High levels of nitrates are not only detrimental to human life but are devastating to aquatic life.  The threat of the lawsuit places the problems squarely on the county governments and ultimately on farmers as they must come up with a plan to reduce the runoff from farms.
Here in Akron, Ohio is the forced cleanup of the Cuyahoga River by the federal EPA and a federal judge due to the city’s discharge of sewer overflows into the river after heavy rain because of miles of combined sanitary and storm sewers.  Toledo, Ohio too was in the national spotlight as phosphorus from farms in the Maumee River Valley caused massive toxic algae blooms in the area of Toledo’s water intake pipes in  Lake Erie causing the city to lose its water because of the deadly  toxins produced by the algae.  What is known as non-point source pollution of water is coming under more scrutiny as it seems that more legal battles will be not only be fought in federal court but mandates will also be put into place by the state and federal governments as they  scramble to protect ground and surface water systems.
There is no question that the protection of such a valuable natural resources water for drinking, irrigation, recreation and healthy aquatic life is of a top priority.  The only question is : Who will bear the cost?

Friday, January 9, 2015

Dayton "Dirt" - January 9, 2015

The cold weather this week is like deja vu as the first in a series of polar vortices roared in last year the very same week.  As a precaution, all the small perennial plants and grasses in the cold storage huts are insulated with a thermal blanket which when laid over the plants, tends to hold in the ground heat in order to prevent the root system from receiving the brunt of the cold blast and thus killing the root systems.

On our thousands of evergreen azaleas in another cold storage house, a thicker blanker of ¼” thick foam is laid over small cold frames made from electrical conduit.  The suspension of this microfoam over and down around the plants prevents the sometimes wet microfoam from coming in direct contact with the plant’s leaves which tends to produce leaf burning when the azaleas are uncovered in March.

In Columbus, the garden center-landscape trade show had many interesting speakers on a wide variety of topics such as that to do with marketing, production and so on.  Many of the speakers are from various universities and actual business people that combines researched knowledge with practical experiences.  I especially remember a talk by Dr. Hannah Mathers about managing water quality for the irrigation of nursery stock.  Much of what Dr. Mathers related is still in practice at the nursery today.

Next week comes another batch of annual flowers and perennial cuttings from Costa Rica that again will be stuck into prepared cells of rooting media and then placed on the heating tubes in which hot water circulates.  The temperature at the rooting zone is maintained at 72º F by a boiler in which rooting will begin in one week and completely finished in another two weeks.  Next week too is the commencement of transplanting newly rooted geranium cuttings to hanging baskets and 1 gallon pots that will be ready for sale around the first week of May.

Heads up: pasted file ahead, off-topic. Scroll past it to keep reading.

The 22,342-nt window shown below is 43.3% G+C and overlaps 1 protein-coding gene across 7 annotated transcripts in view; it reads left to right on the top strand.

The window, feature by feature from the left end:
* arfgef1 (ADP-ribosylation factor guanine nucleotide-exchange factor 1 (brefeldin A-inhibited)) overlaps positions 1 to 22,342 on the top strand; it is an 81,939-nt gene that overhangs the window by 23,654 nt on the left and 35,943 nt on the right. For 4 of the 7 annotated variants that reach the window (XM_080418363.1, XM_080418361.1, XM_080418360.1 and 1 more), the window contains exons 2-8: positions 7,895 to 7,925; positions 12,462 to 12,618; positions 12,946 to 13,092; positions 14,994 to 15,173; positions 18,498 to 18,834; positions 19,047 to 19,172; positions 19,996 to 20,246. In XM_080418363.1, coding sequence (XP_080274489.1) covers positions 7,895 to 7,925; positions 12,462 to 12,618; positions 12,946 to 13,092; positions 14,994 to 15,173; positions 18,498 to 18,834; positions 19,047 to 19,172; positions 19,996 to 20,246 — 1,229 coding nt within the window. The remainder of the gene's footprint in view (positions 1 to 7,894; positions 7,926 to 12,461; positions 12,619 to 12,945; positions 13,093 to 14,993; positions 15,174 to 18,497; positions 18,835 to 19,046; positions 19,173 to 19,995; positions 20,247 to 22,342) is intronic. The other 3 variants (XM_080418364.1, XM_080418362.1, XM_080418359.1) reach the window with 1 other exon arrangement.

Even now, approaching the depths of winter with so much to do, the month of May is not far off.


Friday, January 2, 2015

Dayton "Dirt" - January 2, 2015

The weather department continues it’s easy ride into winter without the severe winds and cold that roared into Ohio during the first week of January last year.  Ventilation of the cold storage houses is still necessary on a sunny day to prevent fungus problems on the closely spaced plants in storage.  Now is the time everything is geared to getting ready for spring including receiving of shipments of hardgoods, transplanting in the greenhouse, cleaning, painting, producing signs for plants and the new catalog...  There is no time for any of us to relax on the beach in Florida!

Some of the new technologies for this spring will be weatherproof boxes containing a screen that will project informational videos on plant care and new products and remote scanners that will operate up to 300 feet from the checkout counter in order to speed up the checkout process.  New products will include more new plants than ever especially in the perennial and annual flower line that in itself will create the problem as to where to display all the new plants!

A new seeder with a germination chamber will now make it possible to offer even more varieties of vegetable plants in 4" pots.  The seeder is a closed cabinet that is thermostatically heated by a heating element submerged in water that creates at a warm temperature of about 72º - 75º F which increases greatly the rate and the percentage of gemination so much so that the seed flat in the chamber rarely would need the chambers environment for more than a week.  Other changes are hidden or not easily seen but will serve the goal of better products and better service for all.